Congenital pulmonary airway malformations, which are hamartomatous lesions, result from abnormalities of branching morphogenesis of the lung. The type variability of CPAM is thought to depend on various developmental anomalies at different embryological states of the tracheobronchial tree and lung.[1,2] While majority of the patients present with respiratory distress, some may remain asymptomatic until later in life.[2] Type 1 is t he most common form of CPAM (60 to 70% of all cases). Considering that there is well-differentiated tissue within these cysts, this type is thought to originate relatively late during embryogenesis (7 to 10 weeks) and originate from the distal bronchi or proximal bronchioles. Type 1 CPAM has malignant potential especially for bronchoalveolar carcinoma, but the magnitude of the risk is not well delineated. Our patient also had type 1 CPAM with an air cyst 8 cm in diameter at the lingular segment and was consistent with the criteria described for type 1.[1,2]

McDonough et al.[3] identified 42 adult patients of CPAM in the literature up until February 2012. We detected 27 more adult patients with CPAM reported in the literature review from February 2012 to November 2015. However, the real prevalence of CPAM in general adult population has still not been well-established. Due to its rarity, it is seldom suspected and adult physicians are not familiar with its clinical and radiological findings.

While CPAM may remain asymptomatic and sometimes be incidentally diagnosed, clinical presentation in adults is commonly characterized by recurrent pulmonary infections, pneumothorax, mycetoma, hemoptysis or bronchoalveolar carcinoma.[2,3] Among 42 adult patients identified by McDonough, 24% was asymptomatic with only radiologic abnormalities.[3] Our patient was also asymptomatic up to this age and admitted with chest pain.

The prognosis of CPAM presenting in adulthood depends on its type, pathological feature, and the potential for malignant transformation.[4] Although there is no precise data on treatment modalities and prognosis in adult CPAMs, most experts recommend surgical resection to confirm the diagnosis and reduce the risk of infection or malignant transformation.[3,4] Traditionally, lobectomy has been preferred because of the fear of incomplete removal of the pulmonary malformation and complications like air leak associated with lung sparing surgeries.[5,6] On the other hand, some authors suggest close observation of the lesions instead of prophylactic surgeries. They state that the risk of malignancy is overemphasized in these cases and prophylactic resection of CPAM lesions might not always be fully protective.[4,6] Considering the reports stating malignant transformation developing after prophylactic resection, close follow-up is absolutely necessary after resection of the lesion.[3,5,6] We performed diagnostic and prophylactic videoassisted thoracoscopic lingulectomy for our patient without any complication and kept him under close clinical follow-up. We performed surgical treatment previously for two patients who had air cyst and found many bronchial openings in the cystic lesions intraoperatively. Capitonnage used to be our surgical method, but unfortunately, the results were not satisfactory. Early surgical results were better and also to avoid lung cancer originating from this lesion, we recommend anatomic resection for patients with airway cystic lesions.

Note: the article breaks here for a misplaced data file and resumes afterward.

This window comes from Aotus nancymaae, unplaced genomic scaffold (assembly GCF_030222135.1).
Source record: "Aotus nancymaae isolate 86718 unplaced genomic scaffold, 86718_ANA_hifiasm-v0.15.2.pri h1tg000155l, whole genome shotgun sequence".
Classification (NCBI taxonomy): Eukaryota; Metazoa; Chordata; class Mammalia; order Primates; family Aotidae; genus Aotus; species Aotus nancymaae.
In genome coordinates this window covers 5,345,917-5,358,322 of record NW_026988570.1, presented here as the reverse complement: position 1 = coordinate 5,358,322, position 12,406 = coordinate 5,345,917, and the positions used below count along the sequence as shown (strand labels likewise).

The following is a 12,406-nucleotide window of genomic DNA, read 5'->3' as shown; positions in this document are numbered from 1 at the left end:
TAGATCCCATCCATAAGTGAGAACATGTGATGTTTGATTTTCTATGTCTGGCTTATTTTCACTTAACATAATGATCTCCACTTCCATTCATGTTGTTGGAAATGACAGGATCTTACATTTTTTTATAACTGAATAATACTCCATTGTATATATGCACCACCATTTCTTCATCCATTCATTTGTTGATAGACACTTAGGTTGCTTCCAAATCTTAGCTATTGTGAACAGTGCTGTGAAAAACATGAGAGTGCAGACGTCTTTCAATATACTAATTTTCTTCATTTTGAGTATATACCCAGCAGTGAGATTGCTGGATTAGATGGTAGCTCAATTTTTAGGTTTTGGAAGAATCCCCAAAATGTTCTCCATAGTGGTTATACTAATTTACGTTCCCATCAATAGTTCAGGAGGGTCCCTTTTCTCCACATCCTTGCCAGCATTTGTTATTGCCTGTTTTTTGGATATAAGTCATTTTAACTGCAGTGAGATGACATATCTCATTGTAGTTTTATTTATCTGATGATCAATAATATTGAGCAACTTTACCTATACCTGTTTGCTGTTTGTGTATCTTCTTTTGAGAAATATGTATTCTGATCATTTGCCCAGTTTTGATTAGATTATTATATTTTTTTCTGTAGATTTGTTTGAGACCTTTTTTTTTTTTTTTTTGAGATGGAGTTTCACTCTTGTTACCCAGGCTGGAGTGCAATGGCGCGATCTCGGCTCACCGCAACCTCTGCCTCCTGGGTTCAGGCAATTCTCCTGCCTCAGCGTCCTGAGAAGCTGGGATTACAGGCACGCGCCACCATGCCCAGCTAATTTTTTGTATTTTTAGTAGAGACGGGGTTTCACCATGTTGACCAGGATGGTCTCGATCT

In conclusion, the current literature confirms that surgical resection is still the main treatment choice in congenital pulmonary airway malformation. Surgery is both diagnostic and curative in these patients. Resection of the lesion also reveals required specimen for histological examination and prevents infection and the potential neoplastic transformation. However, close clinical follow-up is necessary for these patients after resection of the lesion. In patients with cystic lesions, congenital pulmonary airway malformation should be kept in mind and appropriate surgical intervention should be performed.

Declaration of conflicting interests
The authors declared no conflicts of interest with respect to the authorship and/or publication of this article.

Funding
The authors received no financial support for the research and/or authorship of this article.

Keywords : Adult; congenital pulmonary airway malformation; lingulectomy; video-assisted thoracoscopic surgery